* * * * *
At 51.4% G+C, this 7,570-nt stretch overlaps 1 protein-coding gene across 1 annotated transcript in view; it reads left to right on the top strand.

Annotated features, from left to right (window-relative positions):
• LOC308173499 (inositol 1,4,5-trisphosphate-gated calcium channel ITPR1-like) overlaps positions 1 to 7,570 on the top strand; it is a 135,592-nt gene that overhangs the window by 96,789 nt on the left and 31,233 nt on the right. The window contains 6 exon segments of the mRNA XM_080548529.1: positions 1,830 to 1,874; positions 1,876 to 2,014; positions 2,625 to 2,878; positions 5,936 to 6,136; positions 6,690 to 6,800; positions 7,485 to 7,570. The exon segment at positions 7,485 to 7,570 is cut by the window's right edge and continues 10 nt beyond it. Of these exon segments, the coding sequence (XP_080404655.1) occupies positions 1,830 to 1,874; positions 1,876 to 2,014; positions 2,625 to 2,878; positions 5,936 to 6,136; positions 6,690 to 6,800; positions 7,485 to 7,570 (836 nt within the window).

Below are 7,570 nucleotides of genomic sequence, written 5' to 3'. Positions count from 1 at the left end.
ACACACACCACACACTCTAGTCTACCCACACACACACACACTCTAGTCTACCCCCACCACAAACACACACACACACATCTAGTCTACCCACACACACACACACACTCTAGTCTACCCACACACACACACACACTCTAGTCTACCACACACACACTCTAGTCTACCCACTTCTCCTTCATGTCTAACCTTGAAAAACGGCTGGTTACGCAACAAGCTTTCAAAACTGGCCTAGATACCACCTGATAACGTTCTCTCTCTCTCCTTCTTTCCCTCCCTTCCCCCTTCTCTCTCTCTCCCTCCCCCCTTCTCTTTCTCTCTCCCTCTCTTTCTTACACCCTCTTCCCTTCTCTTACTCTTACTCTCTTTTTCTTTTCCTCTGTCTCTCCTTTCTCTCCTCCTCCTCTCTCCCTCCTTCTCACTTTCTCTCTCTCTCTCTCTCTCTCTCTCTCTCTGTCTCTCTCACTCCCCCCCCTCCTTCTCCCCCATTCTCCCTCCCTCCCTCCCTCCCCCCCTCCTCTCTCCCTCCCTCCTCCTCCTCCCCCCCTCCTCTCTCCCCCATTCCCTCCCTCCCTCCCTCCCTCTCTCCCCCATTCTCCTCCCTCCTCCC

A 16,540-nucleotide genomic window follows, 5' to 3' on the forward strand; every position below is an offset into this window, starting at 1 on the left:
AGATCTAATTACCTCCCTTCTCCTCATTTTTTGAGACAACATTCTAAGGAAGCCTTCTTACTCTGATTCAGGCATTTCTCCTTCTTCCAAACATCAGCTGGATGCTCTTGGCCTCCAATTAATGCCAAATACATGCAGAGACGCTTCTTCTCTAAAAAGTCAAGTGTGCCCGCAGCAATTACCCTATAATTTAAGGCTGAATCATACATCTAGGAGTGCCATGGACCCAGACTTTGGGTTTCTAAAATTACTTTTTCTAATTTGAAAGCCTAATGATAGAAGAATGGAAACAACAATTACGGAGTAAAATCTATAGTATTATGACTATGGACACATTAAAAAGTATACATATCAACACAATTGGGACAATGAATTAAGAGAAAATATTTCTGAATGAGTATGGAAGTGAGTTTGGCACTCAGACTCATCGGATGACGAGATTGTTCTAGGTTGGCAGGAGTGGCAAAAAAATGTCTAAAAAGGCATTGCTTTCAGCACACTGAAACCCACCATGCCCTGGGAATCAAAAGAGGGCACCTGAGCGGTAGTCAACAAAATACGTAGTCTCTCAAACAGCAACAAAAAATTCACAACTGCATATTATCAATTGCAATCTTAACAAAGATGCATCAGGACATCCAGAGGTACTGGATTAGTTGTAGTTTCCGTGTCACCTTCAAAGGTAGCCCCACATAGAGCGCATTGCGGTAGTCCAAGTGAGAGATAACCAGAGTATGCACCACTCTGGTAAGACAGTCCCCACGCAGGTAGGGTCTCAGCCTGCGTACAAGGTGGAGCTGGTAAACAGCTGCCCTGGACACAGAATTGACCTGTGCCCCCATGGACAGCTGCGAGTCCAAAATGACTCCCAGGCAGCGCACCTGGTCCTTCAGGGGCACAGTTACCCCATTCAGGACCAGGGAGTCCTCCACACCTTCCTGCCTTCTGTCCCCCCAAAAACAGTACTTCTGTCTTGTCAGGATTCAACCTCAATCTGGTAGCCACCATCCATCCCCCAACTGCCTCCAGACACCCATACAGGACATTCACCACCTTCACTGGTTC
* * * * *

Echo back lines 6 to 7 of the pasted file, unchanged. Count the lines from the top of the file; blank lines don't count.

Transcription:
A 16,540-nucleotide genomic window follows, 5' to 3' on the forward strand; every position below is an offset into this window, starting at 1 on the left:
AGATCTAATTACCTCCCTTCTCCTCATTTTTTGAGACAACATTCTAAGGAAGCCTTCTTACTCTGATTCAGGCATTTCTCCTTCTTCCAAACATCAGCTGGATGCTCTTGGCCTCCAATTAATGCCAAATACATGCAGAGACGCTTCTTCTCTAAAAAGTCAAGTGTGCCCGCAGCAATTACCCTATAATTTAAGGCTGAATCATACATCTAGGAGTGCCATGGACCCAGACTTTGGGTTTCTAAAATTACTTTTTCTAATTTGAAAGCCTAATGATAGAAGAATGGAAACAACAATTACGGAGTAAAATCTATAGTATTATGACTATGGACACATTAAAAAGTATACATATCAACACAATTGGGACAATGAATTAAGAGAAAATATTTCTGAATGAGTATGGAAGTGAGTTTGGCACTCAGACTCATCGGATGACGAGATTGTTCTAGGTTGGCAGGAGTGGCAAAAAAATGTCTAAAAAGGCATTGCTTTCAGCACACTGAAACCCACCATGCCCTGGGAATCAAAAGAGGGCACCTGAGCGGTAGTCAACAAAATACGTAGTCTCTCAAACAGCAACAAAAAATTCACAACTGCATATTATCAATTGCAATCTTAACAAAGATGCATCAGGACATCCAGAGGTACTGGATTAGTTGTAGTTTCCGTGTCACCTTCAAAGGTAGCCCCACATAGAGCGCATTGCGGTAGTCCAAGTGAGAGATAACCAGAGTATGCACCACTCTGGTAAGACAGTCCCCACGCAGGTAGGGTCTCAGCCTGCGTACAAGGTGGAGCTGGTAAACAGCTGCCCTGGACACAGAATTGACCTGTGCCCCCATGGACAGCTGCGAGTCCAAAATGACTCCCAGGCAGCGCACCTGGTCCTTCAGGGGCACAGTTACCCCATTCAGGACCAGGGAGTCCTCCACACCTTCCTGCCTTCTGTCCCCCCAAAAACAGTACTTCTGTCTTGTCAGGATTCAACCTCAATCTGGTAGCCACCATCCATCCCCCAACTGCCTCCAGACACCCATACAGGACATTCACCACCTTCACTGGTTC